- Pico proposed dividing California at San Luis Obispo and turning the southern part into “The Territory of Colorado.” He wanted prominent Mexican families like his to be free from unfair California taxes that placed the burden on property owners and exempted northern mining claims.
- While the legislature was dominated by northerners, the Chivs still dominated the state and they were able to get the bill through the legislature and signed by the Chiv governor, John B. Weller.
In September, the voters passed the bill by a vote of 3 to 1. In January 1860, the bill went to Congress. Congress, however, was in no mood to dismember a state and the threat of a Civil War was looming. Thus, "The Pico bill was…dead on arrival." (Richards:225)
So, throughout the decade, the Democrats stayed in power - although both wings of the party fought each other for predominance. The Know-Nothings gained strength which quickly waned. However, in 1860, California voted for the Republican candidate for president - Abraham Lincoln.
And what were the primary legislative accomplishments of the Democrats during the first decade of California statehood?
So, let’s turn the discussion to the next issue that plunged California state politics into the national limelight – the problems of race brought about by the largest multi-cultural state in the Union.
Goal #4: To explore the economic and cultural Americanization of California
Economic endeavors. While gold mining initially dominated the economic environment, farming and land speculation gradually became a vibrant part of California's economy.
Cultural Changes. The transformation of California culture from Mexican to American was first and most dramatically achieved in San Francisco. San Francisco - or Yerba Buena - was little more than a mud flat in 1848. Yet a visitor in 1856 wrote home: "That a city of the respectability of San Francisco could be raised in the short space of five or six years, appears incredible. Possessing the appearance of an old city of a century, it conveys to the mind the idea of being within a day's journey of the Emporium of the nation." The photo is of Telegraph Hill in 1856.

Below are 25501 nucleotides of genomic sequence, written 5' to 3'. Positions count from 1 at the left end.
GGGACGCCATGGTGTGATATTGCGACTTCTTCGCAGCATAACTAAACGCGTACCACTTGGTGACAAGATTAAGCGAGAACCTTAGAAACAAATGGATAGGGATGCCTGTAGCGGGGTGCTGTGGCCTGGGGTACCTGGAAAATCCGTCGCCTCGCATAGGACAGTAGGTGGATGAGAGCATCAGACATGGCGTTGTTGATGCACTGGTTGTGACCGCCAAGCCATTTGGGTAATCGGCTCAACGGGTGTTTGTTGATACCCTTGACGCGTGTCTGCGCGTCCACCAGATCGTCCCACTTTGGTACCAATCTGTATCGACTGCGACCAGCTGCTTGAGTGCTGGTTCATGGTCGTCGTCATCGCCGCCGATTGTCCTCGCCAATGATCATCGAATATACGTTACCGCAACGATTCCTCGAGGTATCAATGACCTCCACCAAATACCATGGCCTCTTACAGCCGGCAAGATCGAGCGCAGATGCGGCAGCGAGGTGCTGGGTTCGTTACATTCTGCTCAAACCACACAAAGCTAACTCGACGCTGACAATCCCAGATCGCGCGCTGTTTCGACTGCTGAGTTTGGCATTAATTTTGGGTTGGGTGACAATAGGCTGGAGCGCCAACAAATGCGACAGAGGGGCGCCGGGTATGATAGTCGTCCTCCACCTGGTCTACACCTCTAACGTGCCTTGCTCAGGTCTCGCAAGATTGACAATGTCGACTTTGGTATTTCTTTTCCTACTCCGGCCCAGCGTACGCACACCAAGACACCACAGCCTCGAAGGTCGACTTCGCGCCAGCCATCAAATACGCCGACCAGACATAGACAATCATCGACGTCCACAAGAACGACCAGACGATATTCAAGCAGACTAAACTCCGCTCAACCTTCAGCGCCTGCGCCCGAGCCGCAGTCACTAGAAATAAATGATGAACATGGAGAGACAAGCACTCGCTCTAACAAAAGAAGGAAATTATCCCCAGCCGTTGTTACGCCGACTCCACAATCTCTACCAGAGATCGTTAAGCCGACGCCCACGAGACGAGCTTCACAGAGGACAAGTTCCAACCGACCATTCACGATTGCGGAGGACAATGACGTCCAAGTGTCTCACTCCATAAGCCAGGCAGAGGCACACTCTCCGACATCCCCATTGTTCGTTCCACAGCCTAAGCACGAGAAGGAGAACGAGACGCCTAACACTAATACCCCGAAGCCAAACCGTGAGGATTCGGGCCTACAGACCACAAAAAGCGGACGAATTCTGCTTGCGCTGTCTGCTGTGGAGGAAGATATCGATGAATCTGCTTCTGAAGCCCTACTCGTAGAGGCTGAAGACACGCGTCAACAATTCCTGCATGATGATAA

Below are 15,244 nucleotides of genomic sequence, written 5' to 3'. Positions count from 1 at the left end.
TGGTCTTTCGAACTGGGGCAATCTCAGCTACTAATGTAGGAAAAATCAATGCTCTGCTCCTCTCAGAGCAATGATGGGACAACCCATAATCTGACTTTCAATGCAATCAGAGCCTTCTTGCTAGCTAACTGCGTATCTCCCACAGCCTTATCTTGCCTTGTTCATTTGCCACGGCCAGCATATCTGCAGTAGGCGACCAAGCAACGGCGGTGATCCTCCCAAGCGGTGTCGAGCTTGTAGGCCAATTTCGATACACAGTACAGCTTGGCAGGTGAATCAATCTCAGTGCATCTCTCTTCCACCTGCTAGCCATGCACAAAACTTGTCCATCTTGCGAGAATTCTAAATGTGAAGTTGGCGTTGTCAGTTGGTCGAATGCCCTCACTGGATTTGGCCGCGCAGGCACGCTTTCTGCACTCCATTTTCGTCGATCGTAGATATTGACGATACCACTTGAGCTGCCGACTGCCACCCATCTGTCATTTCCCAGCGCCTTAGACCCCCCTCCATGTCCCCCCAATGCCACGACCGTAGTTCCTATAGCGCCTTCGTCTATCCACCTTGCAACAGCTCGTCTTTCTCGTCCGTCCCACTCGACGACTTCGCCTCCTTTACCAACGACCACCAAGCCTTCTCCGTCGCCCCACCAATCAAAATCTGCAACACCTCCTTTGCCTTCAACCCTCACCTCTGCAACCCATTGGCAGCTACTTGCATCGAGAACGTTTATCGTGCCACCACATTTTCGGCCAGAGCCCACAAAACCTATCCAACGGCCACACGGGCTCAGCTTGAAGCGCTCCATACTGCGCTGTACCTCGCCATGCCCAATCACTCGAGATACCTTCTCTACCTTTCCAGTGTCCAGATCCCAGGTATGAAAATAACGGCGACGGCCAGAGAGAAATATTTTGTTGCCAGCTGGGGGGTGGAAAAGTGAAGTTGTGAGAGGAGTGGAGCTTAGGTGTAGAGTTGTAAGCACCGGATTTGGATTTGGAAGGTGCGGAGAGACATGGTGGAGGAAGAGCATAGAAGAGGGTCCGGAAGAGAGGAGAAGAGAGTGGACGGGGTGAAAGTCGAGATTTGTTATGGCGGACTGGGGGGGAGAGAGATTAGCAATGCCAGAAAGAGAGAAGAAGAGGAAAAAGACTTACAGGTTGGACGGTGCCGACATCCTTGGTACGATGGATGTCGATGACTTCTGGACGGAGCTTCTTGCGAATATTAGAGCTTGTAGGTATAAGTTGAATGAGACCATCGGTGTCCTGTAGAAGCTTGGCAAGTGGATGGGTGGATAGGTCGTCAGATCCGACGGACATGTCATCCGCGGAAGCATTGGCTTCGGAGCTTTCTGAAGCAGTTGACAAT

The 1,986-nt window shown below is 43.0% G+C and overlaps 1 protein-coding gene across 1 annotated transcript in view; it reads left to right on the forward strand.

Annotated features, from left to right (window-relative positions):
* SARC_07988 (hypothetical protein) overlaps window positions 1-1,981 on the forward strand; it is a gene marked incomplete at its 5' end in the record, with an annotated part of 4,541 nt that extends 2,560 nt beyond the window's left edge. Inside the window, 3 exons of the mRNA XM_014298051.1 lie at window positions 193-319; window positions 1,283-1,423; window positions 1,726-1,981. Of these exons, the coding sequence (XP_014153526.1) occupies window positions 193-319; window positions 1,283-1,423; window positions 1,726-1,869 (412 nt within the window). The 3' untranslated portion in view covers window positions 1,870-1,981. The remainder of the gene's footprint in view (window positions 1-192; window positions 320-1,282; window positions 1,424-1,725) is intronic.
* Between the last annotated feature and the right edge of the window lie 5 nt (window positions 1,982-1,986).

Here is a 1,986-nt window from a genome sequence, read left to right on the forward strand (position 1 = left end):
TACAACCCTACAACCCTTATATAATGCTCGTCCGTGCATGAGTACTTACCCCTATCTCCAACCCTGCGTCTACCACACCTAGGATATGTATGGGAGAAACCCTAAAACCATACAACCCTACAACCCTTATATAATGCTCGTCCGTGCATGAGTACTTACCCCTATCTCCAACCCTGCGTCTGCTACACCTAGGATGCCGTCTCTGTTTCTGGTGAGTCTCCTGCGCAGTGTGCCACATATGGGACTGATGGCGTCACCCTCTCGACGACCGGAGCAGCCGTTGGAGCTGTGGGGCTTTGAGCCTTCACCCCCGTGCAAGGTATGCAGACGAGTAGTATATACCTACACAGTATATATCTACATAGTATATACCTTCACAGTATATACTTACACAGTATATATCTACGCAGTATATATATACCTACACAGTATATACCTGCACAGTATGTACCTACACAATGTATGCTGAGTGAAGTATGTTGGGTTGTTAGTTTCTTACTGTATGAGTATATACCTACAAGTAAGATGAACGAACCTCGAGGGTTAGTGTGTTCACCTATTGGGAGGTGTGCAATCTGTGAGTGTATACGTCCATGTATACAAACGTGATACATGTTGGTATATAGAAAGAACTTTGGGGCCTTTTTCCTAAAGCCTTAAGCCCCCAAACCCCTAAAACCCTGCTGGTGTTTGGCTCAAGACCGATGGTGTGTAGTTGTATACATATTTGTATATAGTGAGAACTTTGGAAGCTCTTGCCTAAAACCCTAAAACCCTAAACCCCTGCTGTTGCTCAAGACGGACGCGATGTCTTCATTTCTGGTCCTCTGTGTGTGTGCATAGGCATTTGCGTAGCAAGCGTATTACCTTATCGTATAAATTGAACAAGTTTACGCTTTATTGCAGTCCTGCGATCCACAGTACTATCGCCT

When the miners arrived in 1949, they found abandoned ships on the shoreline that provided shelter, warehouses, offices, hotels, and a jail. As the ships sank or burned, debris covered them to provide more land for sale.
Elite neighborhoods emerged in the mid-1850s on Rincon Hill and at South Park. Theaters and restaurants abounded. Two weekly newspapers merged in 1849 to become the popular Daily Alta California. By the mid-1860s, four literary journals operated. Popular journalists contributed to both newspapers and journals, Mark Twain and Bret Harte among them.
By 1860, San Francisco had a population of 57,000 and it was ranked 15th among American cities and first among those west of the Mississippi River.
To get a better picture of how the economy and culture of a community was totally shaped by the Gold Rush, examine the growth of Weaverville in Humboldt County.
Goal #5: To discuss the reasons that California was essential to the Union cause during the Civil War
As the 1860 Presidential election continued to threaten to tear the nation apart, the status of California in case of a Civil War was uncertain.
End of 9/22 discussion
Goal #6: To trace the role of racism in early California's political history
Cold Call: 8th Cold Call on required reading - Elison and Yogi, Ch. 1, "Staking Our Claim: The Law in California"
By the time the first Americans began migrating to California, it was already diverse. Its population consisted of Spanish of both European and Mexican descent, Spanish of mixed blood, Mexicans, Mexicans of mixed blood, and many different Indian peoples. Within several years after the discovery of gold, California had a diverse population that represented nearly every major nation on earth and had quickly become a unique, cosmopolitan society characterized by national and ethnic diversity, religious diversity, and racial diversity.
In California, racism was reinforced via a series of laws, each of which adversely affected the non-white populations of California